Motivation, Language Identity and the L2 Self Zoltán Dörnyei, Ema Ushioda
- Paperback - 376 pages
- 12 Jan 2009
- Multilingual Matters
- 234 x 156 (R8vo)
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Due to its theoretical and educational significance within the language learning process, the study of L2 motivation has been an important area of second language acquisition research for several decades. Over the last few years L2 motivation research has taken an exciting new turn by focusing increasingly on the language learner’s situated identity and various self-perceptions. As a result, the concept of L2 motivation is currently in the process of being radically reconceptualised and re-theorised in the context of contemporary notions of self and identity. With contributions by leading European, North American and Asian scholars, this volume brings together the first comprehensive anthology of key conceptual and empirical papers that mark this important paradigmatic shift.
The book is sophisticated, and readers will have to be already familiar with the fundamental aspects of L2 motivation research. Nevertheless, it would be an invaluable aid to researchers seeking to keep up with the ever-advancing developments in the area.
Susan C. Baker, Department of Psychology, University of Queensland, Australia in Journal of Multilingual and Multicultural Development
Vol. 32, No.2, March 2011, 201-206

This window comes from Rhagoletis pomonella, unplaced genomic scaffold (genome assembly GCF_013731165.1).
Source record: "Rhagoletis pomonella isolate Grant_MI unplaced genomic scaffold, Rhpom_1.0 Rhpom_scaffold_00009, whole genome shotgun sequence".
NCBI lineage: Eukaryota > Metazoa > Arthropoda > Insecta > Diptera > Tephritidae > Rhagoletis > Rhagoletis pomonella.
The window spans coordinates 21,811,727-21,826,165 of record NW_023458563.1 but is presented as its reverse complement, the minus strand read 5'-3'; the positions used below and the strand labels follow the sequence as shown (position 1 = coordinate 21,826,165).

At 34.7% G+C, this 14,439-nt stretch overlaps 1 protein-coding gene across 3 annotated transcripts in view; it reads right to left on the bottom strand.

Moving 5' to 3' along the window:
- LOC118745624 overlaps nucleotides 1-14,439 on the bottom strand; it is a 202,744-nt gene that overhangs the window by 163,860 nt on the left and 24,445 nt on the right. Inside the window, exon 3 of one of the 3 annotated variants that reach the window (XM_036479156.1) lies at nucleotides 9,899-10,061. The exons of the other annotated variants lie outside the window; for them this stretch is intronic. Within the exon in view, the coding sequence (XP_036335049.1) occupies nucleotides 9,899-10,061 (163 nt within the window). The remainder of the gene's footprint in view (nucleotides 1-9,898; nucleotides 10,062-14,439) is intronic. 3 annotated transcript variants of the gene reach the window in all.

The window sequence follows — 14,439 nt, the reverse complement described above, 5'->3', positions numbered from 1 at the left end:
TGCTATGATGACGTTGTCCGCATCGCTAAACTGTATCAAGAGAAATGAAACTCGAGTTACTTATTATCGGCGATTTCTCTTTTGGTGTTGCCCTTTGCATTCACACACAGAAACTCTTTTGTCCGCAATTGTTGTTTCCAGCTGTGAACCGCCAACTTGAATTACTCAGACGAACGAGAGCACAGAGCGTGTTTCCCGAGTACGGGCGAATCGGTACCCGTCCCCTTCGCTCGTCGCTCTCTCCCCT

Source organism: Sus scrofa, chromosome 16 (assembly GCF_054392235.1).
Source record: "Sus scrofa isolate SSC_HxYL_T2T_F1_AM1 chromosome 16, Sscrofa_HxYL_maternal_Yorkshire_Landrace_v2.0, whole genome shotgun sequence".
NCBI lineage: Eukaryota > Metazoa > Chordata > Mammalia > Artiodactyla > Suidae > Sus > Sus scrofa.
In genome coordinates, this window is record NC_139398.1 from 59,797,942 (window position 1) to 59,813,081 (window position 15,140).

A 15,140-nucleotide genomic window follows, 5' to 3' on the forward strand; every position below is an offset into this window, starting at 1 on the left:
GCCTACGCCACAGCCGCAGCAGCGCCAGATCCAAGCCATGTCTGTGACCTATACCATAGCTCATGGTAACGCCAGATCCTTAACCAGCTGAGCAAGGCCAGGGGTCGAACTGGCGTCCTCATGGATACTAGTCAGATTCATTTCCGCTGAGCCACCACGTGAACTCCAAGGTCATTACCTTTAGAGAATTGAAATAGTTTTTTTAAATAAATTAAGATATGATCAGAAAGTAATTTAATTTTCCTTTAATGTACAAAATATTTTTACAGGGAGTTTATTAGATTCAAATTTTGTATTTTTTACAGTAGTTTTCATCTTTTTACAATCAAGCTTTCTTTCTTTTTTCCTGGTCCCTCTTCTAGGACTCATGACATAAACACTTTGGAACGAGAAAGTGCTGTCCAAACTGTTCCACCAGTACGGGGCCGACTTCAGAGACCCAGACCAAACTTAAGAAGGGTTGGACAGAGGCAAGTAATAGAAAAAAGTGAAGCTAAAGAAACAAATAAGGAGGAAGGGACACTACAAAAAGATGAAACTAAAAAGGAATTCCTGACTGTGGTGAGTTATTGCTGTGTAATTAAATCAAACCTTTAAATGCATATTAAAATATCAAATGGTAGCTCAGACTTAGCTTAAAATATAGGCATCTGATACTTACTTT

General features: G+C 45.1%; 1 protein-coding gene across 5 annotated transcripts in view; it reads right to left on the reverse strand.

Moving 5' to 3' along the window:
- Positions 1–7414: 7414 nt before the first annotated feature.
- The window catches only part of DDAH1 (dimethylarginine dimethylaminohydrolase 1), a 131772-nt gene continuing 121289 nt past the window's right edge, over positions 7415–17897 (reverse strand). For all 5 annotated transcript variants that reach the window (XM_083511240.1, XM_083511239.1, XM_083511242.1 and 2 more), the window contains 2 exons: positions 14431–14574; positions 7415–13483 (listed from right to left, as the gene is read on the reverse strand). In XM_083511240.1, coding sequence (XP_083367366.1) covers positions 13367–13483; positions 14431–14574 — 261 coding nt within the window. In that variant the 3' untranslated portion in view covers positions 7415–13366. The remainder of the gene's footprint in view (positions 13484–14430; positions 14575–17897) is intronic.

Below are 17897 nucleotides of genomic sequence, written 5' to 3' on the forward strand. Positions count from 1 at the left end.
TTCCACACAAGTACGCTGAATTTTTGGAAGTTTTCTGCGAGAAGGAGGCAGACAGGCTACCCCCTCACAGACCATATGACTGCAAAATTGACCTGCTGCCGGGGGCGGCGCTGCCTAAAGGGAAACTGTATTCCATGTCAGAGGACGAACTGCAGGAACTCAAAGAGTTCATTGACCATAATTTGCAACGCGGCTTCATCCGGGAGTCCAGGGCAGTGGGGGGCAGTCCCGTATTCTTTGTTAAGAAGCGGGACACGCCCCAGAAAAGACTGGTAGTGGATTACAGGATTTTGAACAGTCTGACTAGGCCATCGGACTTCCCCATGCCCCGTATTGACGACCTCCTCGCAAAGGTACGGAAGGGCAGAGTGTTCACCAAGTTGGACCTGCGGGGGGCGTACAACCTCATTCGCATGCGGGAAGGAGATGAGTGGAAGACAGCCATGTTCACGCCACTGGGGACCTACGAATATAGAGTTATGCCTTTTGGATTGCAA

Zoltán Dörnyei is Professor of Psycholinguistics in the School of English Studies, University of Nottingham. He has published widely on various aspects of individual differences and second language acquisition and is the author of several books including The Psychology of the Language Learner (2005, Lawrence Erlbaum), Motivation, Language Attitudes and Globalisation: A Hungarian Perspective (2006, Multilingual Matters, co-authored with Kata Csizér and Nóra Németh), Research Methods in Applied Linguistics (2007, Oxford University Press) and The Psychology of Second Language Acquisition (2009, Oxford University Press).; Ema Ushioda is an Associate Professor in ELT and Applied Linguistics at the Centre for Applied Linguistics, University of Warwick where she teaches MA courses and coordinates the Doctorate in Education. Her research interests include language motivation, autonomy, sociocultural theory and teacher development. Her publications include Learner Autonomy 5: The Role of Motivation (1996, Authentik), Towards Greater Learner Autonomy in the Foreign Language Classroom (2002, Authentik, co-authored with David Little and Jennifer Ridley) and Learner Autonomy in the Foreign Language Classroom: Teacher, Learner, Curriculum and Assessment (2003, Authentik, co-edited with David Little and Jennifer Ridley).